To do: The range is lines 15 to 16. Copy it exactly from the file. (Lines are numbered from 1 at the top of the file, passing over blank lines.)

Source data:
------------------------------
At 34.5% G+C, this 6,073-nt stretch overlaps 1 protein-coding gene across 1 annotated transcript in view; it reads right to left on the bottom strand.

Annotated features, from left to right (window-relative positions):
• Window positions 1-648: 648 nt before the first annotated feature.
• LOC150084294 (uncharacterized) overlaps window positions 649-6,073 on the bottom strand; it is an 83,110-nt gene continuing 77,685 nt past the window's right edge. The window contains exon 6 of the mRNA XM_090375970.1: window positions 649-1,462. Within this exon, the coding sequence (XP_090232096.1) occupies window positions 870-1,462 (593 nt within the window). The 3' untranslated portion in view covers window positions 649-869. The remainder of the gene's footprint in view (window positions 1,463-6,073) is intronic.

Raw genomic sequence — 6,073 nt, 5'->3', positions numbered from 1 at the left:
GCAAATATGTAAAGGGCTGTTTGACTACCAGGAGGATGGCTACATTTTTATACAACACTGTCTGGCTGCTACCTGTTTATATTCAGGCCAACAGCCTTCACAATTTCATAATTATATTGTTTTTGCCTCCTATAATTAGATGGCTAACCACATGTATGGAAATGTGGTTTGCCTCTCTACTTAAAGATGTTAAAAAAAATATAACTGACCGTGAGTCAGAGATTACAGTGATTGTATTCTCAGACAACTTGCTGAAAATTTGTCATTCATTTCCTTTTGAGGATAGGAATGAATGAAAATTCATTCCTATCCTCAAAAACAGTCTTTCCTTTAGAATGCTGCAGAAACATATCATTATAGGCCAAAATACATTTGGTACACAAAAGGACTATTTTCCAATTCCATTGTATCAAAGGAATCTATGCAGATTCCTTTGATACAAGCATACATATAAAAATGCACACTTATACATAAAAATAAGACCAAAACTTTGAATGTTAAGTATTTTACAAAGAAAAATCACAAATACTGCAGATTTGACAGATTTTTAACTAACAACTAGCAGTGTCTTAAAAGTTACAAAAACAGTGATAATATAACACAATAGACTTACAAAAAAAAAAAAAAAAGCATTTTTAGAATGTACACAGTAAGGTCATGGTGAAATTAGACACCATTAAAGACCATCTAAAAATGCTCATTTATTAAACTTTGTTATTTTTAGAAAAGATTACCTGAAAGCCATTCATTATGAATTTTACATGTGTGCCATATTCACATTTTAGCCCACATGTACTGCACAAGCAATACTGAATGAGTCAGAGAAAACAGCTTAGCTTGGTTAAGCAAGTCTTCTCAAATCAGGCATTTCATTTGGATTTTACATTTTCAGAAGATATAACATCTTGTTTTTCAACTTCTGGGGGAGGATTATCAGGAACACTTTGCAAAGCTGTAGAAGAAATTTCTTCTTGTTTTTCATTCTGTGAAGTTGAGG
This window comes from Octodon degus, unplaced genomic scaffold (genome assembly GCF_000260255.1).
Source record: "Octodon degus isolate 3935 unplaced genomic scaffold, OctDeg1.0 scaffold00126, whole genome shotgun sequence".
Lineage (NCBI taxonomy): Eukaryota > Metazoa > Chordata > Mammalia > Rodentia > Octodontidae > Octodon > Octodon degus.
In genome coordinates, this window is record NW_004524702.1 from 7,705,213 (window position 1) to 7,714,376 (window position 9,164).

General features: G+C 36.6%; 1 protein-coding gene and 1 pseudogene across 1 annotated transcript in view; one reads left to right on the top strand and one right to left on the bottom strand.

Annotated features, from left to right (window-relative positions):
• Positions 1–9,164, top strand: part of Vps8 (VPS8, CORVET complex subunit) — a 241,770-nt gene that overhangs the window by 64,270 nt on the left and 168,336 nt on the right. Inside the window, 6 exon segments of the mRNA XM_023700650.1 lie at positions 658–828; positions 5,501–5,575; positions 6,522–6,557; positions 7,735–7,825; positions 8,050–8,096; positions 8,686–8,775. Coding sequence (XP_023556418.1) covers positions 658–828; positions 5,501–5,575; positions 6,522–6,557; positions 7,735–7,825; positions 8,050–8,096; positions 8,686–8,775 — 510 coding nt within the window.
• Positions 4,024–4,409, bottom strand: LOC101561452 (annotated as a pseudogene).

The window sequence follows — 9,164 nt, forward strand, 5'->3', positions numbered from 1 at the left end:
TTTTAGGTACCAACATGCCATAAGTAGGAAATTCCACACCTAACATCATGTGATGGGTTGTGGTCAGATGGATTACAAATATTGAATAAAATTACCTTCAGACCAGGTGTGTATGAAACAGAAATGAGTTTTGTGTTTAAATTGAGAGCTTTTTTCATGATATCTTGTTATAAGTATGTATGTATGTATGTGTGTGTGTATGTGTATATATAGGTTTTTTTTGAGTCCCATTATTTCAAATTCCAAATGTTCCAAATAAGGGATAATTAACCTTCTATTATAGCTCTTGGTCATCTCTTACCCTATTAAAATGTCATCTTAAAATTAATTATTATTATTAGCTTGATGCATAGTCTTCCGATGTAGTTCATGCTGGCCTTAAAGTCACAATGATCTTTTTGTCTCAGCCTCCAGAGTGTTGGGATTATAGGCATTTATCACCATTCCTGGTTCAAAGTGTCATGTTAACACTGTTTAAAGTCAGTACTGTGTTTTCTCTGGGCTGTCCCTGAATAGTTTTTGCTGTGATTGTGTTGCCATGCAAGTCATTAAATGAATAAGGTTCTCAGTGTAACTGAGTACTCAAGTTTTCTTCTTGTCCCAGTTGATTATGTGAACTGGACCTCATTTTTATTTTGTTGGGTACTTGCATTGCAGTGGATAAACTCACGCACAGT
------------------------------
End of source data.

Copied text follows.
The window sequence follows — 9,164 nt, forward strand, 5'->3', positions numbered from 1 at the left end:
TTTTAGGTACCAACATGCCATAAGTAGGAAATTCCACACCTAACATCATGTGATGGGTTGTGGTCAGATGGATTACAAATATTGAATAAAATTACCTTCAGACCAGGTGTGTATGAAACAGAAATGAGTTTTGTGTTTAAATTGAGAGCTTTTTTCATGATATCTTGTTATAAGTATGTATGTATGTATGTGTGTGTGTATGTGTATATATAGGTTTTTTTTGAGTCCCATTATTTCAAATTCCAAATGTTCCAAATAAGGGATAATTAACCTTCTATTATAGCTCTTGGTCATCTCTTACCCTATTAAAATGTCATCTTAAAATTAATTATTATTATTAGCTTGATGCATAGTCTTCCGATGTAGTTCATGCTGGCCTTAAAGTCACAATGATCTTTTTGTCTCAGCCTCCAGAGTGTTGGGATTATAGGCATTTATCACCATTCCTGGTTCAAAGTGTCATGTTAACACTGTTTAAAGTCAGTACTGTGTTTTCTCTGGGCTGTCCCTGAATAGTTTTTGCTGTGATTGTGTTGCCATGCAAGTCATTAAATGAATAAGGTTCTCAGTGTAACTGAGTACTCAAGTTTTCTTCTTGTCCCAGTTGATTATGTGAACTGGACCTCATTTTTATTTTGTTGGGTACTTGCATTGCAGTGGATAAACTCACGCACAGT